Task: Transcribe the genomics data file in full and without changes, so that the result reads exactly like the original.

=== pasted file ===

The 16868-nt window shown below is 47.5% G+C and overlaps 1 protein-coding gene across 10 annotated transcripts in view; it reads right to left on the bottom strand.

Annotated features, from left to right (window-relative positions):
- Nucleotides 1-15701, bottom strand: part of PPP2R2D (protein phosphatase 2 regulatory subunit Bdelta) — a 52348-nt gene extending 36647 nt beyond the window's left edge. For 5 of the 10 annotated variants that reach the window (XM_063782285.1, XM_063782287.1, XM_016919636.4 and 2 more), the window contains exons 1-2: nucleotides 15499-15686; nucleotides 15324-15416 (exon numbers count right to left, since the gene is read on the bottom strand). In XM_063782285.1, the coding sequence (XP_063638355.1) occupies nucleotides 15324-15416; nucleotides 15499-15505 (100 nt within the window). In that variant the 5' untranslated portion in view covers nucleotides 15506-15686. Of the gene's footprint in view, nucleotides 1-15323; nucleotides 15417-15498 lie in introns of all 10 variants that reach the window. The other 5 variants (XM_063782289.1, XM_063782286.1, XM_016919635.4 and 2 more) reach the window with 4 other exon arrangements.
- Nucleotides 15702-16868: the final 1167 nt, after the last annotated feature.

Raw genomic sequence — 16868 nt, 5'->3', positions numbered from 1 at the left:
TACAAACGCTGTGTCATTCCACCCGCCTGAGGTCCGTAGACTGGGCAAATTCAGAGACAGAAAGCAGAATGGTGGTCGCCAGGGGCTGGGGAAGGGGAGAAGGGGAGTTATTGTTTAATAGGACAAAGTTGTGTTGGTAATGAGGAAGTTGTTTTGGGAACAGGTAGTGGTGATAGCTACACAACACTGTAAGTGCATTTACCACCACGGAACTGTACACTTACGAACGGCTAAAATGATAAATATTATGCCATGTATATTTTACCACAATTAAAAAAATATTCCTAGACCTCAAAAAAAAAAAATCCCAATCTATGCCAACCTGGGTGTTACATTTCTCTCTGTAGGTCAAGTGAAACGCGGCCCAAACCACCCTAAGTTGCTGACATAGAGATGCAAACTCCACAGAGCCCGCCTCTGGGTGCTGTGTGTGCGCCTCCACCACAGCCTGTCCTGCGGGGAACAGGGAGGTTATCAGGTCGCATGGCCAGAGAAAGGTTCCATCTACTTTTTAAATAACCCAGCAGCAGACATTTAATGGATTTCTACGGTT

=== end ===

The 16868-nt window shown below is 47.5% G+C and overlaps 1 protein-coding gene across 10 annotated transcripts in view; it reads right to left on the bottom strand.

Annotated features, from left to right (window-relative positions):
- Nucleotides 1-15701, bottom strand: part of PPP2R2D (protein phosphatase 2 regulatory subunit Bdelta) — a 52348-nt gene extending 36647 nt beyond the window's left edge. For 5 of the 10 annotated variants that reach the window (XM_063782285.1, XM_063782287.1, XM_016919636.4 and 2 more), the window contains exons 1-2: nucleotides 15499-15686; nucleotides 15324-15416 (exon numbers count right to left, since the gene is read on the bottom strand). In XM_063782285.1, the coding sequence (XP_063638355.1) occupies nucleotides 15324-15416; nucleotides 15499-15505 (100 nt within the window). In that variant the 5' untranslated portion in view covers nucleotides 15506-15686. Of the gene's footprint in view, nucleotides 1-15323; nucleotides 15417-15498 lie in introns of all 10 variants that reach the window. The other 5 variants (XM_063782289.1, XM_063782286.1, XM_016919635.4 and 2 more) reach the window with 4 other exon arrangements.
- Nucleotides 15702-16868: the final 1167 nt, after the last annotated feature.

Raw genomic sequence — 16868 nt, 5'->3', positions numbered from 1 at the left:
TACAAACGCTGTGTCATTCCACCCGCCTGAGGTCCGTAGACTGGGCAAATTCAGAGACAGAAAGCAGAATGGTGGTCGCCAGGGGCTGGGGAAGGGGAGAAGGGGAGTTATTGTTTAATAGGACAAAGTTGTGTTGGTAATGAGGAAGTTGTTTTGGGAACAGGTAGTGGTGATAGCTACACAACACTGTAAGTGCATTTACCACCACGGAACTGTACACTTACGAACGGCTAAAATGATAAATATTATGCCATGTATATTTTACCACAATTAAAAAAATATTCCTAGACCTCAAAAAAAAAAAATCCCAATCTATGCCAACCTGGGTGTTACATTTCTCTCTGTAGGTCAAGTGAAACGCGGCCCAAACCACCCTAAGTTGCTGACATAGAGATGCAAACTCCACAGAGCCCGCCTCTGGGTGCTGTGTGTGCGCCTCCACCACAGCCTGTCCTGCGGGGAACAGGGAGGTTATCAGGTCGCATGGCCAGAGAAAGGTTCCATCTACTTTTTAAATAACCCAGCAGCAGACATTTAATGGATTTCTACGGTT